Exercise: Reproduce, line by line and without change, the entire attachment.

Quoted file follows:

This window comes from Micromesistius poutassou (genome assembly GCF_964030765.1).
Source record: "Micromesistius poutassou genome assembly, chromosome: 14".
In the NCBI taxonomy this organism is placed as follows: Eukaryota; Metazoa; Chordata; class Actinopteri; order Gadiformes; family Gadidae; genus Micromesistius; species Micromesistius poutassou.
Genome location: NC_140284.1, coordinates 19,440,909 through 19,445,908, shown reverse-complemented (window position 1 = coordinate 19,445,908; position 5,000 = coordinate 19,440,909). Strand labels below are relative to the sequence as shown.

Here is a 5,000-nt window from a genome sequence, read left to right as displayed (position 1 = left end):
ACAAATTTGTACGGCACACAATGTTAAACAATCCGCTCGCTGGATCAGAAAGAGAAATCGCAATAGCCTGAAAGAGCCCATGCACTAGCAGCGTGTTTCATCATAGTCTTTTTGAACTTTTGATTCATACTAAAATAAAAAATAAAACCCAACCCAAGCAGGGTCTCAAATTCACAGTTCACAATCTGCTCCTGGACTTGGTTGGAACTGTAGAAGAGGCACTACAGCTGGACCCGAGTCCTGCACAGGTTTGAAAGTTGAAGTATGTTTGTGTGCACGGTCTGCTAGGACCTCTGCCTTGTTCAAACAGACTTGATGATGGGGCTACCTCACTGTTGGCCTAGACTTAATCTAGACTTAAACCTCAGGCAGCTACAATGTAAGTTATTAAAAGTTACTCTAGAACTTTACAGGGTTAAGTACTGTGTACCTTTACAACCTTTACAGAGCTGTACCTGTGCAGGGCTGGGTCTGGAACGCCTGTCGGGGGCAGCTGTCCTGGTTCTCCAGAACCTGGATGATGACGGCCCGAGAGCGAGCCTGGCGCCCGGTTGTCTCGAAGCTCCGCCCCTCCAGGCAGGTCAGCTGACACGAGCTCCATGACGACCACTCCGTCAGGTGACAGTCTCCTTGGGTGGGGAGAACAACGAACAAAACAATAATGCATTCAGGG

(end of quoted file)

This window comes from Micromesistius poutassou (genome assembly GCF_964030765.1).
Source record: "Micromesistius poutassou genome assembly, chromosome: 14".
In the NCBI taxonomy this organism is placed as follows: Eukaryota; Metazoa; Chordata; class Actinopteri; order Gadiformes; family Gadidae; genus Micromesistius; species Micromesistius poutassou.
Genome location: NC_140284.1, coordinates 19,440,909 through 19,445,908, shown reverse-complemented (window position 1 = coordinate 19,445,908; position 5,000 = coordinate 19,440,909). Strand labels below are relative to the sequence as shown.

Here is a 5,000-nt window from a genome sequence, read left to right as displayed (position 1 = left end):
ACAAATTTGTACGGCACACAATGTTAAACAATCCGCTCGCTGGATCAGAAAGAGAAATCGCAATAGCCTGAAAGAGCCCATGCACTAGCAGCGTGTTTCATCATAGTCTTTTTGAACTTTTGATTCATACTAAAATAAAAAATAAAACCCAACCCAAGCAGGGTCTCAAATTCACAGTTCACAATCTGCTCCTGGACTTGGTTGGAACTGTAGAAGAGGCACTACAGCTGGACCCGAGTCCTGCACAGGTTTGAAAGTTGAAGTATGTTTGTGTGCACGGTCTGCTAGGACCTCTGCCTTGTTCAAACAGACTTGATGATGGGGCTACCTCACTGTTGGCCTAGACTTAATCTAGACTTAAACCTCAGGCAGCTACAATGTAAGTTATTAAAAGTTACTCTAGAACTTTACAGGGTTAAGTACTGTGTACCTTTACAACCTTTACAGAGCTGTACCTGTGCAGGGCTGGGTCTGGAACGCCTGTCGGGGGCAGCTGTCCTGGTTCTCCAGAACCTGGATGATGACGGCCCGAGAGCGAGCCTGGCGCCCGGTTGTCTCGAAGCTCCGCCCCTCCAGGCAGGTCAGCTGACACGAGCTCCATGACGACCACTCCGTCAGGTGACAGTCTCCTTGGGTGGGGAGAACAACGAACAAAACAATAATGCATTCAGGG